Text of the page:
extravagance was most unjustifiable and Mr. Ashley Cooper, without any prefa- unserviceable, he found the old spirit still fatory observations, stated to the Com. alive, and as vigorous as ever; he found mittee, that the total saving on the ord-charged in 1809, 4,5861. for a house for nance estimates for this year, amounted the Secretary, in Pall-mall; he next to nearly one million and a half;—under found for a building for a similar purpose, the head of ordinaries, there would be 8,4061. which, with a non-descript charge, found to be an excess for this year, which he could not distinctly trace, at amounting to 7,0001. ;-but under the that time, amounted to 11,0001. The exhead of extraordinaries, there would be penditure in the ordnance department found to be a diminution of charge, in providing apartments for its officers amounting to 1,140,0001. ;-and under the was intolerable; summed up, head of unprovided, there would appear less than 45,000l. It might be alledged a diminution of 352,2091. ;-so that the that a considerable part of this expence total saving under these two heads of ex. had been sanctioned by himself (Mr. Cal. traordinaries and unprovided would con- craft) and his colleagues, while in office : sist of a diminution of expence, amounting but the contract for the house in Pall-mall to 1,492,209l. ;-and the total sum be had been made before they could have meant now to call upon the Committee to any influence over it. As it was, they vote for the ordnance service of the cur- tried to get rid of it, to throw it off the rent year, for the United Kingdom. 'hands of the nation, to exchange, to sell amounted to 3,819,4661. The saving under it; and, in the failure of all their efforts the head of extraordinaries arose from for this purpose, were forced to perform various causes. There was a reduction the contract; but improvements and emfrom the annual charge of the foreign bellishments were going on, which would service, of 200,0001. There was also a make the cost of that onerous fabric at saving in works and repairs of 260,000l. least 50,000l. But the expence of the There would be found a further saving of establishment did not halt here : a miser60,000l. by the reduction of draught able house in Pall-mall was bought up at horses ; and by a diminution of the num- the sporting price of 7,163, for an enber of depots, there was an additional gineer officer; another for the inspector saving of 100,000l. With respect to the general was purchased at a splendid price, estimales for the ordnance in Ireland, in that same most expensive part of the there would be found generally to be a town. He must now advert to an expen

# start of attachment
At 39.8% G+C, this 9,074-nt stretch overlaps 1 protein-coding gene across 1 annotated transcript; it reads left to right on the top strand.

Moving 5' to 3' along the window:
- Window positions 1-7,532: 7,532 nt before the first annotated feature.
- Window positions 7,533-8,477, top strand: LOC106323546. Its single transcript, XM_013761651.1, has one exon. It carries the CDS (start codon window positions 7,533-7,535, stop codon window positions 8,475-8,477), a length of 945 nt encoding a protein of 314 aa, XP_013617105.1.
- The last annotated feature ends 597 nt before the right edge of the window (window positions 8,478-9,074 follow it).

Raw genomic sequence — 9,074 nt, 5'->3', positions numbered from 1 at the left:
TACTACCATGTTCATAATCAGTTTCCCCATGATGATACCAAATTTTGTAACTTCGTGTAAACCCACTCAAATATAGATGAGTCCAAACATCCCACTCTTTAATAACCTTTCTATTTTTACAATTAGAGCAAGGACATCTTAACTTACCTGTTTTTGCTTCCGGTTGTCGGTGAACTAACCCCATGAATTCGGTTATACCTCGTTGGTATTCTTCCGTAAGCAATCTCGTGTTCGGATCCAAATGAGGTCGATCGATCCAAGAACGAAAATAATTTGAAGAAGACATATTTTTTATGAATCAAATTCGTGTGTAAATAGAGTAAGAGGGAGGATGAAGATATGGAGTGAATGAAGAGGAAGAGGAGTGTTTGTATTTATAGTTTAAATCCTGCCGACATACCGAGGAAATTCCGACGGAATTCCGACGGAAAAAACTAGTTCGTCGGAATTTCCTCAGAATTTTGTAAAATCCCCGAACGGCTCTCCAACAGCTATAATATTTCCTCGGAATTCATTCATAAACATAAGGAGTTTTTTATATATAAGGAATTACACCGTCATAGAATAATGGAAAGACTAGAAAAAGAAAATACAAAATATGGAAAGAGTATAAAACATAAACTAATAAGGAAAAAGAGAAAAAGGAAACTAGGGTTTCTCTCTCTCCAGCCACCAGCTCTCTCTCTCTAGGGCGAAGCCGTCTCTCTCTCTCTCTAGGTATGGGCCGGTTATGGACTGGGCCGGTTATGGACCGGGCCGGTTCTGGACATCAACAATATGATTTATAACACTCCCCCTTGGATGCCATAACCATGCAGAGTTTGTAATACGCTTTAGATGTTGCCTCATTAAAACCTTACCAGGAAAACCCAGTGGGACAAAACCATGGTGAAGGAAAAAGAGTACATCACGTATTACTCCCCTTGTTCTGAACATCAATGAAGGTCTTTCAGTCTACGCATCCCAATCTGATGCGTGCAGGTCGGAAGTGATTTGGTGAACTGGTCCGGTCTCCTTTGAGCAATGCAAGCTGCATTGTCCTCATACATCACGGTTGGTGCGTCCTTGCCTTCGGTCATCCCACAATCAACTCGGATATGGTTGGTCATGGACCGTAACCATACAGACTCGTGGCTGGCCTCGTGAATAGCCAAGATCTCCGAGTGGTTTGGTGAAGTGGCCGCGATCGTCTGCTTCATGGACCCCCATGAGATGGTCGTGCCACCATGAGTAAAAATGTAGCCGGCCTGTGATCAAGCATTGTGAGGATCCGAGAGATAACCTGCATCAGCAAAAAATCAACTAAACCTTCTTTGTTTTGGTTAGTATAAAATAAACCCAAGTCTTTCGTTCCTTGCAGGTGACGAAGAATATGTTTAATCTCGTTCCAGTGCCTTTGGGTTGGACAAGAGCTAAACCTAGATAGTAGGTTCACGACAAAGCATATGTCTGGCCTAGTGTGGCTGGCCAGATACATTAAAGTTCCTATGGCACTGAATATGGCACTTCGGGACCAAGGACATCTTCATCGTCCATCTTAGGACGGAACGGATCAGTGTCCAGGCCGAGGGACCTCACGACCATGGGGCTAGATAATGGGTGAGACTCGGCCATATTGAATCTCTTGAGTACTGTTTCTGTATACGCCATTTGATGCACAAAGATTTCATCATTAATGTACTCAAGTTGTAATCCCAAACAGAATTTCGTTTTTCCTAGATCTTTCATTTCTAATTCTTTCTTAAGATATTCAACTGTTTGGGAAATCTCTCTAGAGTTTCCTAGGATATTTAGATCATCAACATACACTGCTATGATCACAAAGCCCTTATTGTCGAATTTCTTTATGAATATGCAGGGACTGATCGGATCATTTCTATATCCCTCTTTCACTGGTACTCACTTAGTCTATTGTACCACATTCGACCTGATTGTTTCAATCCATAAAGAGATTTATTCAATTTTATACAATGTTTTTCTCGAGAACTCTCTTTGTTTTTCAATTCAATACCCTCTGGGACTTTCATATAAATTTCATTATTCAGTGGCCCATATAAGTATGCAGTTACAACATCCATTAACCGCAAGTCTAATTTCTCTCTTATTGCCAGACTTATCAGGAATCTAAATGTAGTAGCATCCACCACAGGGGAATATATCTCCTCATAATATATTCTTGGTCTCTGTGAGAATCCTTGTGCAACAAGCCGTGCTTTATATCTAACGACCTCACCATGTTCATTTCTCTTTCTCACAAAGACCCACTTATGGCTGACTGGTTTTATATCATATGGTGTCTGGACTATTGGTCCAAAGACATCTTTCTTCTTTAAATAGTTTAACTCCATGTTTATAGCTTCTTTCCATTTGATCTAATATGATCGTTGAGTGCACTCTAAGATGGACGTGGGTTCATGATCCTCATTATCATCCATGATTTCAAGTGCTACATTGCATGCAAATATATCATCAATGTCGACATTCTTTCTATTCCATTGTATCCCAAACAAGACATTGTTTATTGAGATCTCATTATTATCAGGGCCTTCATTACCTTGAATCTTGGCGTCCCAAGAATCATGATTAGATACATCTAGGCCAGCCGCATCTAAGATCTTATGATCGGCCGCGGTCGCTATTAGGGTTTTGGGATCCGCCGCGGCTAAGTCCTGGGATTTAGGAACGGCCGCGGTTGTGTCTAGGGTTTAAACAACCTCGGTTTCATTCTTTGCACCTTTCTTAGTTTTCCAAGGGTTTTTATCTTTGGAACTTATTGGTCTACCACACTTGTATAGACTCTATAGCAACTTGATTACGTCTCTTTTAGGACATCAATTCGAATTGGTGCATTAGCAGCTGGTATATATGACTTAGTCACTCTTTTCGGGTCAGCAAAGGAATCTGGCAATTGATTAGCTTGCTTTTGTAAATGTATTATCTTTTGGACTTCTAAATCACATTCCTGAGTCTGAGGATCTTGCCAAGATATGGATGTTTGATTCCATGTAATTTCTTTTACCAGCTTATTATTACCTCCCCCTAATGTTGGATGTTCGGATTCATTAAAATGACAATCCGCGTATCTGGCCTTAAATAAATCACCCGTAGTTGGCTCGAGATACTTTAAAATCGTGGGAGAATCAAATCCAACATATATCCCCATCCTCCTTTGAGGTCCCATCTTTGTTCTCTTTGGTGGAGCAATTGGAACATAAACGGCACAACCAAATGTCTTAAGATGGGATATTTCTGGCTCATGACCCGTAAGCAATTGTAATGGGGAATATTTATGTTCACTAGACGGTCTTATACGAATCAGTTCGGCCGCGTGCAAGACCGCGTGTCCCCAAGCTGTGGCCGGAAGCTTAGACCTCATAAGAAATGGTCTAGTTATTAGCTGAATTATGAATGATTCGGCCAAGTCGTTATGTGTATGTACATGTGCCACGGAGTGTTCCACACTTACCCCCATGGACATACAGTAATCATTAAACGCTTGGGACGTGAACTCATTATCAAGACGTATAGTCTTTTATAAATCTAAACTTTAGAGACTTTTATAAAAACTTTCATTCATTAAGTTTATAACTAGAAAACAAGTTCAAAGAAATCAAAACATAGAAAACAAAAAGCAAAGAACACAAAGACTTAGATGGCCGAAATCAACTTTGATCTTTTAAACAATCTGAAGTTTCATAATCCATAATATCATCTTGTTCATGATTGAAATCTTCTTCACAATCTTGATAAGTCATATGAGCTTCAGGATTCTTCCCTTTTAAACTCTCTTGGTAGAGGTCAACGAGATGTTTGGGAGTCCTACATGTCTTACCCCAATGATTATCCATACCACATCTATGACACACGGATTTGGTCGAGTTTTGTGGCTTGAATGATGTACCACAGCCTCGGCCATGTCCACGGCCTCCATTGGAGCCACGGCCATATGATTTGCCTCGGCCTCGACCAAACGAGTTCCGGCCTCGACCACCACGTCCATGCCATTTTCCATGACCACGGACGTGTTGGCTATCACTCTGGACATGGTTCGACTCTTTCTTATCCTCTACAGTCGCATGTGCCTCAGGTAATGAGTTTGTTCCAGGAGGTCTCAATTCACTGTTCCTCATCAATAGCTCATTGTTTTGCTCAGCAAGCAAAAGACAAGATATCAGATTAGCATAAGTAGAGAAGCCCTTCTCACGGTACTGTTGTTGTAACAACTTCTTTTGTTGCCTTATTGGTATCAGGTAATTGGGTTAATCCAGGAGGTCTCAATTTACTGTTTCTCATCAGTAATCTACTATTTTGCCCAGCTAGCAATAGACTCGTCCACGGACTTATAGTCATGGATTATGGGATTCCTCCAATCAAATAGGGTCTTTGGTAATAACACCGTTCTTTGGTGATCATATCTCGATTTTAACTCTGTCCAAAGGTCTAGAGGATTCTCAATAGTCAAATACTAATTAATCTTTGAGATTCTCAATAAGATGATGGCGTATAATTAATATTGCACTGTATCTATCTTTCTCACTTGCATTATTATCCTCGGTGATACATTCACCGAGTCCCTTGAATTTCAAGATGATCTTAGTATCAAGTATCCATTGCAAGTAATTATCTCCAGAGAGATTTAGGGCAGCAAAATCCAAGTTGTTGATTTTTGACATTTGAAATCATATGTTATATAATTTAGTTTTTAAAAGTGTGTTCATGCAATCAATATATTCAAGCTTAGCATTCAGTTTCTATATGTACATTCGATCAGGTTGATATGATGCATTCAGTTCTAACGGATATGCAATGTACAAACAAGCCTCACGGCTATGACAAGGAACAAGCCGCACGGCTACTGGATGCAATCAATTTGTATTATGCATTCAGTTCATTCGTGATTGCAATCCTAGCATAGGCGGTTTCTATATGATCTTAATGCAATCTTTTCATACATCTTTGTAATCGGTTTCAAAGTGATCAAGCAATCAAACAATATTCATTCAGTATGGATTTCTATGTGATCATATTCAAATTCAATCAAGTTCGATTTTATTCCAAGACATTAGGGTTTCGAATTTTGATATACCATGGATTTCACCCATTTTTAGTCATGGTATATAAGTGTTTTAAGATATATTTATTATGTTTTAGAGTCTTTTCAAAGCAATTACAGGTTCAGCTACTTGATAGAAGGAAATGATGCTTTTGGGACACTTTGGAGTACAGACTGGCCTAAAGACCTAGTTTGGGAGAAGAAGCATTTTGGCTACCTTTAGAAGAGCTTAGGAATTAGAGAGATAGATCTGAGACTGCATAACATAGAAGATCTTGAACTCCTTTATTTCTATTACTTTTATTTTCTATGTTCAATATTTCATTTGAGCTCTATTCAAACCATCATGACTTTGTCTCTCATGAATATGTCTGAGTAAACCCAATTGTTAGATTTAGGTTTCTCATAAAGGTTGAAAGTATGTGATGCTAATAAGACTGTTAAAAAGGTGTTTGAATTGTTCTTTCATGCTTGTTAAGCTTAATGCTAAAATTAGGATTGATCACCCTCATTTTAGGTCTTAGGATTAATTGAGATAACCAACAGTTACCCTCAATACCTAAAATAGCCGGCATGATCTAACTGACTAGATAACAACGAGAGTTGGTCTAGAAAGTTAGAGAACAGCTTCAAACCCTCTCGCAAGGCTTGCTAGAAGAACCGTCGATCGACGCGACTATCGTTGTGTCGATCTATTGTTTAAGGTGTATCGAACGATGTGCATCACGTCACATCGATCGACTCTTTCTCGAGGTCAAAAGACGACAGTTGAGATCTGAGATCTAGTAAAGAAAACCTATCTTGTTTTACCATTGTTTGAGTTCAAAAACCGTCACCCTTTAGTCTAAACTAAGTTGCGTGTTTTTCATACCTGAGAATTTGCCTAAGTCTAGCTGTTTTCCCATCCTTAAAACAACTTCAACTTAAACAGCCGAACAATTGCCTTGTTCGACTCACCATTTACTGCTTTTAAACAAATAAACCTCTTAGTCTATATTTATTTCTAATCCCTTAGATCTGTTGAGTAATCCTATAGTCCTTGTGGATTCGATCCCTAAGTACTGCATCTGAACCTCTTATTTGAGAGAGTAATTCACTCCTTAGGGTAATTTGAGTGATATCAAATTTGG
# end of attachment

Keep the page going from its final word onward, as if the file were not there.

diture which it might seem invidious to | found that an officer had in his service na